A Study To Investigate Any Potential Effects On The Foot Of A Commonly Prescribed Off-The-Shelf Foot Orthosis In Patients With Early Diagnosed Rheumatoid Arthritis (RA)
Cameron, V. (2010) A Study To Investigate Any Potential Effects On The Foot Of A Commonly Prescribed Off-The-Shelf Foot Orthosis In Patients With Early Diagnosed Rheumatoid Arthritis (RA), no. 326.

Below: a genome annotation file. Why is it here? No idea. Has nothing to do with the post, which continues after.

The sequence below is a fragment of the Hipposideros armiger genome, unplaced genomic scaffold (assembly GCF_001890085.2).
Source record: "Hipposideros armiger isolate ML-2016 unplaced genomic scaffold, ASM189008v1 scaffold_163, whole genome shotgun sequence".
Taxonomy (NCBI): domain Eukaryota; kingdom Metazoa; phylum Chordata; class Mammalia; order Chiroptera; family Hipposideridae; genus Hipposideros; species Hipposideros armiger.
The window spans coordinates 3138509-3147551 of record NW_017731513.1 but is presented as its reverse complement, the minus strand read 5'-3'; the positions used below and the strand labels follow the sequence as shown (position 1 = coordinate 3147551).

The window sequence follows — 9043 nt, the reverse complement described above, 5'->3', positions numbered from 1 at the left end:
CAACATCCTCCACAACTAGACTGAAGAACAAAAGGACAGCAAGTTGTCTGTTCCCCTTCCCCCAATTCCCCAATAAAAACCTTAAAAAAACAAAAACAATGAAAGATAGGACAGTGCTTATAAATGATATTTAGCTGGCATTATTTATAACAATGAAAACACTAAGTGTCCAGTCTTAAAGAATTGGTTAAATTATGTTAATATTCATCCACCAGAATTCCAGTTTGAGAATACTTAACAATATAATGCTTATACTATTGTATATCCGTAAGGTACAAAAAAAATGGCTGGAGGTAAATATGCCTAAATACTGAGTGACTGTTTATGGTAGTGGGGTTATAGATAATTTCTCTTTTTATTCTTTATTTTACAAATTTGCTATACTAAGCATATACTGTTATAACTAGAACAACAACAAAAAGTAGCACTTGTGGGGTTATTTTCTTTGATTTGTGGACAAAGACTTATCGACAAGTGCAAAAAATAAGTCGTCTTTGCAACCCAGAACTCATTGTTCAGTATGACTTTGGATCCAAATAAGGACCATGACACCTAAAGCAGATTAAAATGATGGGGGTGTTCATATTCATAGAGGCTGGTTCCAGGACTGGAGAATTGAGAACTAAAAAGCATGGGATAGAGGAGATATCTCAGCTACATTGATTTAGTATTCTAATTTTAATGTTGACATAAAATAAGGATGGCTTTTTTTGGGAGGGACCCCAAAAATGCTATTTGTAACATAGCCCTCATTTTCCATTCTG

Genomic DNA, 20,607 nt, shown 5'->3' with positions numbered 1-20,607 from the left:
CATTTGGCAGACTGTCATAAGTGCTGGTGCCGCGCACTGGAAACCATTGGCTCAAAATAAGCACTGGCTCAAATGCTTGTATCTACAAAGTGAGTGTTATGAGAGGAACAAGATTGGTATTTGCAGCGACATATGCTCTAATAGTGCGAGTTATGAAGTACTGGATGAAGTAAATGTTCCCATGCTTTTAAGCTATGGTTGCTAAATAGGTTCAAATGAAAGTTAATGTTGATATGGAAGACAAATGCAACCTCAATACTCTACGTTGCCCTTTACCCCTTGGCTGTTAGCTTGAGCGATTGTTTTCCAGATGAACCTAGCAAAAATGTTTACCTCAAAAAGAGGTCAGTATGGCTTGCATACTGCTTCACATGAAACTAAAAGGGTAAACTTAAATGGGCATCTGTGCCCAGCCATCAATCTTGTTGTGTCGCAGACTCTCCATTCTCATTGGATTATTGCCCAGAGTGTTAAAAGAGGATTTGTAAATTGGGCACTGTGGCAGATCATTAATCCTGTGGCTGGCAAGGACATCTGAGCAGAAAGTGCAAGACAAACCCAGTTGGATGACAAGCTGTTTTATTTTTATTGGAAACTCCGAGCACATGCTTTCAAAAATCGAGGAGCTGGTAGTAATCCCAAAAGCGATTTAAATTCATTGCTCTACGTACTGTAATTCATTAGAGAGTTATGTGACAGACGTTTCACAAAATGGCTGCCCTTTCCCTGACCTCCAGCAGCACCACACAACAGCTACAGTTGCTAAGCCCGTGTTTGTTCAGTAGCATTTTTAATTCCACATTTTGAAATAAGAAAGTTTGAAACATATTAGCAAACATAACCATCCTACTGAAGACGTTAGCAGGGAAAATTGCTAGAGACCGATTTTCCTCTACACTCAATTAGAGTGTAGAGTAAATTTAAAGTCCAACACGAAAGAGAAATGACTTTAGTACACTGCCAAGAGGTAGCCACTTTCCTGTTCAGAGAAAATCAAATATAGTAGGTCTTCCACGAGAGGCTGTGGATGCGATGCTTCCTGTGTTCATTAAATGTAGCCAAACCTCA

Rheumatoid Arthritis (RA) frequently affects the foot. Custom moulded foot orthoses are effective in the management of the foot in RA; however the process of manufacture is lengthy, resulting in a delay of treatment for the patient. Offthe- shelf foot orthoses can be dispensed at the chairside on the day of diagnosis, so the patient receives treatment immediately. This is particularly crucial in RA, as early intervention is thought to improve patient outcomes in the long term. Anecdotal evidence suggests that Podiatrists do prescribe off-the-shelf foot orthoses for the management of the foot in RA; however no clinical studies exist to support this practice. The aim of this study was to investigate any potential effects on the foot of one commonly prescribed off-the-shelf foot orthosis, in patients with early RA. The type of off-the-shelf foot orthosis used was the Slimflex™ Plastic which has been shown to be a commonly used off-the-shelf foot orthosis by Podiatrists in the management of patients with RA in Scotland (Cameron et al. 2009). A total of 35 patients diagnosed with RA, with a mean age of 52.4 years (SD 13.3 years) and median disease duration of 0.5 years (IQR 1.8 years) were included. Local ethical approval was obtained. The study used a repeated measures design, with data collected at baseline, three months, and six months when patients were barefoot, shod, and with foot orthoses, to investigate any effects over time and between conditions. The primary objective was to investigate any potential effects of the Slimflex™ Plastic off-the-shelf foot orthosis on foot health related quality of life (QOL) using the Leeds Foot Impact Scale (LFIS) and foot pain using the Visual Analogue Scale (VAS). Plantar foot pressure measurement, walking speed, foot stability during walking and foot kinematics were then investigated to provide a rationale as to why foot health related QOL and foot pain may be affected with the foot orthosis. Data was analysed using SPSS version 16.0. Due to the known potential effects of medication, data was analysed for the total patient group (n=35) and subanalyses were then carried out on the group of patients who presented with stable medication throughout the study (n=12). This enabled any changes to be attributed to the foot orthosis alone and not because of any effects of medication. The LFIS and VAS for foot pain were significantly lower with the use of the foot orthosis over six months (p<0.05). Peak plantar pressure at the forefoot increased between barefoot and shod, and barefoot and foot orthosis (p<0.05), but decreased between shod and foot orthosis (p<0.05). Pressure time integral at the forefoot reduced with the foot orthosis (p<0.05). There was an increase in contact area at the midfoot and in hallux and lesser toe contact area, with the orthosis (p<0.05). Walking speed also increased over the six months (p<0.05). Preliminary findings indicated that the orthosis may affect foot stability during walking, and a case study implied that the foot orthosis positively affects foot kinematics. This study suggests that the Slimflex™ Plastic off-the-shelf foot orthosis is effective in the management of the foot in early RA, according to the measured variables in this study.